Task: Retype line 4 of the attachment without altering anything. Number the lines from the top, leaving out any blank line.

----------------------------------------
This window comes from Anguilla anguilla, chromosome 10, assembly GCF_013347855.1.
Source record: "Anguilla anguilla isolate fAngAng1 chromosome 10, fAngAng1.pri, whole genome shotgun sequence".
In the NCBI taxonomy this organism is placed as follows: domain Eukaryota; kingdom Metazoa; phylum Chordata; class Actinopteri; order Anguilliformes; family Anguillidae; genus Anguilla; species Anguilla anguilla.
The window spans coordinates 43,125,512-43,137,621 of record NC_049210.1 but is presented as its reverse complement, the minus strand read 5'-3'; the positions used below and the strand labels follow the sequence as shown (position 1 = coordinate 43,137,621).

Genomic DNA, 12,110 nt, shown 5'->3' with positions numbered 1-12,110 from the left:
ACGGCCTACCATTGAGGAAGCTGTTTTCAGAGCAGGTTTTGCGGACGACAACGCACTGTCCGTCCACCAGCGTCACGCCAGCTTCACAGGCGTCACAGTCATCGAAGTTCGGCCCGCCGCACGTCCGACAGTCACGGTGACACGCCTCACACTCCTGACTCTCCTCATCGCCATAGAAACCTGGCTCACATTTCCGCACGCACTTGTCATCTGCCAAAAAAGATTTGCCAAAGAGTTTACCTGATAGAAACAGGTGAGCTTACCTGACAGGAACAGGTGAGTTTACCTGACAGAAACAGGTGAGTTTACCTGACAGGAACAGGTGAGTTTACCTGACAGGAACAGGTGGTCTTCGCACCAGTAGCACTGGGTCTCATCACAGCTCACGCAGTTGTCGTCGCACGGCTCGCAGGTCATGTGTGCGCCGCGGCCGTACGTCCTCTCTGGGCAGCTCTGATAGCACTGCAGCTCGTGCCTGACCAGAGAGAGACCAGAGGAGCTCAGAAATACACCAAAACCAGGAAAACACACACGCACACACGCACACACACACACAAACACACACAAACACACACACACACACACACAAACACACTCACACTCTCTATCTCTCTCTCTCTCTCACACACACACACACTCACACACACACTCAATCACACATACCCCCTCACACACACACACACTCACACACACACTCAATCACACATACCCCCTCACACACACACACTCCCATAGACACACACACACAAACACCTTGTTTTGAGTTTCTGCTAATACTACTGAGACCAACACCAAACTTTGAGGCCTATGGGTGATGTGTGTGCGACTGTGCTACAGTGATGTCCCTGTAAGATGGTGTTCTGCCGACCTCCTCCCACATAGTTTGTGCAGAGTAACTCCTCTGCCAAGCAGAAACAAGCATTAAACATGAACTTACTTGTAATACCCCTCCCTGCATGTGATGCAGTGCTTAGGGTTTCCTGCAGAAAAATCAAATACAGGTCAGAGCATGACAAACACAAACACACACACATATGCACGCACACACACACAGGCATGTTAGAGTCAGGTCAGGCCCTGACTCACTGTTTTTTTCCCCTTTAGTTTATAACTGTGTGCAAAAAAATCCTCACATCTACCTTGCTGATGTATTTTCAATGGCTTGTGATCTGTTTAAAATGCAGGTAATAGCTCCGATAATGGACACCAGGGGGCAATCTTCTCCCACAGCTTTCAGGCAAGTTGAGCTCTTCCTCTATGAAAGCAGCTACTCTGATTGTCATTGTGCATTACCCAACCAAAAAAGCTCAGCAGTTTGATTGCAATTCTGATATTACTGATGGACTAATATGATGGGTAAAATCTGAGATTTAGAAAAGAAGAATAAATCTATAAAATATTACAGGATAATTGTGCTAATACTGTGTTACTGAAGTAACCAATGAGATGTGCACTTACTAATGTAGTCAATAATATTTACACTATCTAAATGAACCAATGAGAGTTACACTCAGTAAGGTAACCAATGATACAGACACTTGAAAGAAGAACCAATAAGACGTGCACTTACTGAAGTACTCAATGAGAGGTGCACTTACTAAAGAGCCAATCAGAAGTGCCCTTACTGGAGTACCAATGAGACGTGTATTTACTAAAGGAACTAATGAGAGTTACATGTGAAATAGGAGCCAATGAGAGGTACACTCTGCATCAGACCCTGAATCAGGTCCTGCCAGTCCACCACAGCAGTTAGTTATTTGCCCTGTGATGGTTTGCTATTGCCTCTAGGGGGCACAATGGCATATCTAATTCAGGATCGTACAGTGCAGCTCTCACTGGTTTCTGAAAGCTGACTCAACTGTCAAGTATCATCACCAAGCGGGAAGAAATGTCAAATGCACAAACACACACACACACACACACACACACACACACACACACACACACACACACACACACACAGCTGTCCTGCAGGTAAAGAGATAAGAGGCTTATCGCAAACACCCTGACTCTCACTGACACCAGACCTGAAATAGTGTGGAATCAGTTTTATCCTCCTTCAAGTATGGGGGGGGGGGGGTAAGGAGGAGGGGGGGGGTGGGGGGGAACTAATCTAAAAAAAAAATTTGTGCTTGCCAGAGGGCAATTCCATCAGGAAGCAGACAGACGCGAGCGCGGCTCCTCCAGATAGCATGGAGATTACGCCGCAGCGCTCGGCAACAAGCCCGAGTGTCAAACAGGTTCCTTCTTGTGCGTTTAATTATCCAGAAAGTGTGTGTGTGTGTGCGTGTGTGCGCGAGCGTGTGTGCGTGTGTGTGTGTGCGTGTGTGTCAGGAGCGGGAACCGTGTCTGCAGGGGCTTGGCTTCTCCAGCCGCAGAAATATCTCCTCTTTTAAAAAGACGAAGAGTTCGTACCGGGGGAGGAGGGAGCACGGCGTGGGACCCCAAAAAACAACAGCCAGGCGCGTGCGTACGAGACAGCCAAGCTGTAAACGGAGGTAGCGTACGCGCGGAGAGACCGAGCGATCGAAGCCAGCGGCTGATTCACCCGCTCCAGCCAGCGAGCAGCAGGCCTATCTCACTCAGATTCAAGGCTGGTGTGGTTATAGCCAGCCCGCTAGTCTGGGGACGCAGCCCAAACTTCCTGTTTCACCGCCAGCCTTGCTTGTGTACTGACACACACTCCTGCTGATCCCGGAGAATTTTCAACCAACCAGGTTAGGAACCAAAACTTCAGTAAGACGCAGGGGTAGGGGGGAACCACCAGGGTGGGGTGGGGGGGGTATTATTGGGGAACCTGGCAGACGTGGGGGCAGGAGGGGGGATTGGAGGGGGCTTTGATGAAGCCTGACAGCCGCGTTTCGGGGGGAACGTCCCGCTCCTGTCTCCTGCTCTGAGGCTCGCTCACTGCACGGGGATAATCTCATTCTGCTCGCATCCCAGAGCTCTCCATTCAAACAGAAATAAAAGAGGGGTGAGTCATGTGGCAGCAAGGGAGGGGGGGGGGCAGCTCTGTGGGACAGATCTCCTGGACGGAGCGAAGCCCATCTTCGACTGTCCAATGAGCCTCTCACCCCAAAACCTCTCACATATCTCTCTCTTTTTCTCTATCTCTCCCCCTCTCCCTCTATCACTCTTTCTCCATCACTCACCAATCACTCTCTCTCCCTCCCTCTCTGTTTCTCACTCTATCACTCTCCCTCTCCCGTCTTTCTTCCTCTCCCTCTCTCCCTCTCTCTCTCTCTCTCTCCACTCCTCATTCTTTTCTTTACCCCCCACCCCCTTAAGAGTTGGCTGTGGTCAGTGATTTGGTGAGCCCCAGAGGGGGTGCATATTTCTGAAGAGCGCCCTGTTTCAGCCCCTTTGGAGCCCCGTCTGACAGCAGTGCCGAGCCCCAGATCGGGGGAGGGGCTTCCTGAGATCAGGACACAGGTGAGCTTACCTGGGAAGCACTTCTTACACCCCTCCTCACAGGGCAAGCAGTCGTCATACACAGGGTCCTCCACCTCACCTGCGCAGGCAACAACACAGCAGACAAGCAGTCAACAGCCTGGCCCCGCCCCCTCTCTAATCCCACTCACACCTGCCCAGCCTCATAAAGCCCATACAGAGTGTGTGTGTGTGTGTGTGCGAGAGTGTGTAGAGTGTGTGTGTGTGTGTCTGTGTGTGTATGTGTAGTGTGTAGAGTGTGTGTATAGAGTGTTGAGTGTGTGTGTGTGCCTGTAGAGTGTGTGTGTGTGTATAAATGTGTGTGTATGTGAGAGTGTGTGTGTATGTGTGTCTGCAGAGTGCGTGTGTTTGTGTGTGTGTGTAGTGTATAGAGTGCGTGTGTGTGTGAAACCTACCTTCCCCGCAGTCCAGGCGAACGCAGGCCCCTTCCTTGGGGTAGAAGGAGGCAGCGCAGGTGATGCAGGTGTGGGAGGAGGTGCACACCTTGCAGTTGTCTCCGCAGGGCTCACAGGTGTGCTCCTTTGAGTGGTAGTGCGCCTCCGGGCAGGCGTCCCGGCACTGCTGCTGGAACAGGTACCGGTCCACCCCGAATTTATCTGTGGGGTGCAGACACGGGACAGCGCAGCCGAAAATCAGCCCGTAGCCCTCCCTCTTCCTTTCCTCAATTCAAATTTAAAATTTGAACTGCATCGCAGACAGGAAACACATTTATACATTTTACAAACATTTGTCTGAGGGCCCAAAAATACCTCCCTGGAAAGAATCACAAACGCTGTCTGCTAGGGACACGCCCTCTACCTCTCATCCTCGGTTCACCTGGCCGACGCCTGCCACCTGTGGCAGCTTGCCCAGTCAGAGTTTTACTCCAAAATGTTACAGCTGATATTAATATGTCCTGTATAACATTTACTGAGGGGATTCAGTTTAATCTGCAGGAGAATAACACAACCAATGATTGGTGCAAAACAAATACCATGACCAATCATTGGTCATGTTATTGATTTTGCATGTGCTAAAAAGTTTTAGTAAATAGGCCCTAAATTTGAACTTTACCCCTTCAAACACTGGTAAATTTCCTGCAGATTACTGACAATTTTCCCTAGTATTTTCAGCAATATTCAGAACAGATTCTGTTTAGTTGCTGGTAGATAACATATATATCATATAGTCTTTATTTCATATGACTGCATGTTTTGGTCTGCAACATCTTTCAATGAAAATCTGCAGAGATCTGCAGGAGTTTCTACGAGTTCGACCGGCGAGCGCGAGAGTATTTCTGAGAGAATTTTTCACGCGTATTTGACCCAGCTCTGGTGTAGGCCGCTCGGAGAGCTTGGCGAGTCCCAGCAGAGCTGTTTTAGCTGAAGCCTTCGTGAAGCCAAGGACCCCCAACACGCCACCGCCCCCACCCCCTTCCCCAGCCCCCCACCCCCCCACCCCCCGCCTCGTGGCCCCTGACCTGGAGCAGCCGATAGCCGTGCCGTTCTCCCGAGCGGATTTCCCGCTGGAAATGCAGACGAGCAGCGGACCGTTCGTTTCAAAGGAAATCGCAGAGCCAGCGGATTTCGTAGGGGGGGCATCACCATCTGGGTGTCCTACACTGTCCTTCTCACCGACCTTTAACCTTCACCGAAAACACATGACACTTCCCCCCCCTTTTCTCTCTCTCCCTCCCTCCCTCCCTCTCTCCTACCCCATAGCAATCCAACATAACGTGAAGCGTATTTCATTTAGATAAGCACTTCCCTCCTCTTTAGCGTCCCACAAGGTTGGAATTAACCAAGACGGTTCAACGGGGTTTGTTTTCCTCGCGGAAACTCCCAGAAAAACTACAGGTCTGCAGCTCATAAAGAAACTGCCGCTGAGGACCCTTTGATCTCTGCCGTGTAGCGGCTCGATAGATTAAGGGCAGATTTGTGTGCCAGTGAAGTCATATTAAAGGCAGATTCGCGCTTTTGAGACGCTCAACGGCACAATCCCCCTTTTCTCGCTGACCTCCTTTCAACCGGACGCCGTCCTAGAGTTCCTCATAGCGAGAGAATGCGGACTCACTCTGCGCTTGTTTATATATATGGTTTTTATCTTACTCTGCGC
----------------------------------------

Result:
The window spans coordinates 43,125,512-43,137,621 of record NC_049210.1 but is presented as its reverse complement, the minus strand read 5'-3'; the positions used below and the strand labels follow the sequence as shown (position 1 = coordinate 43,137,621).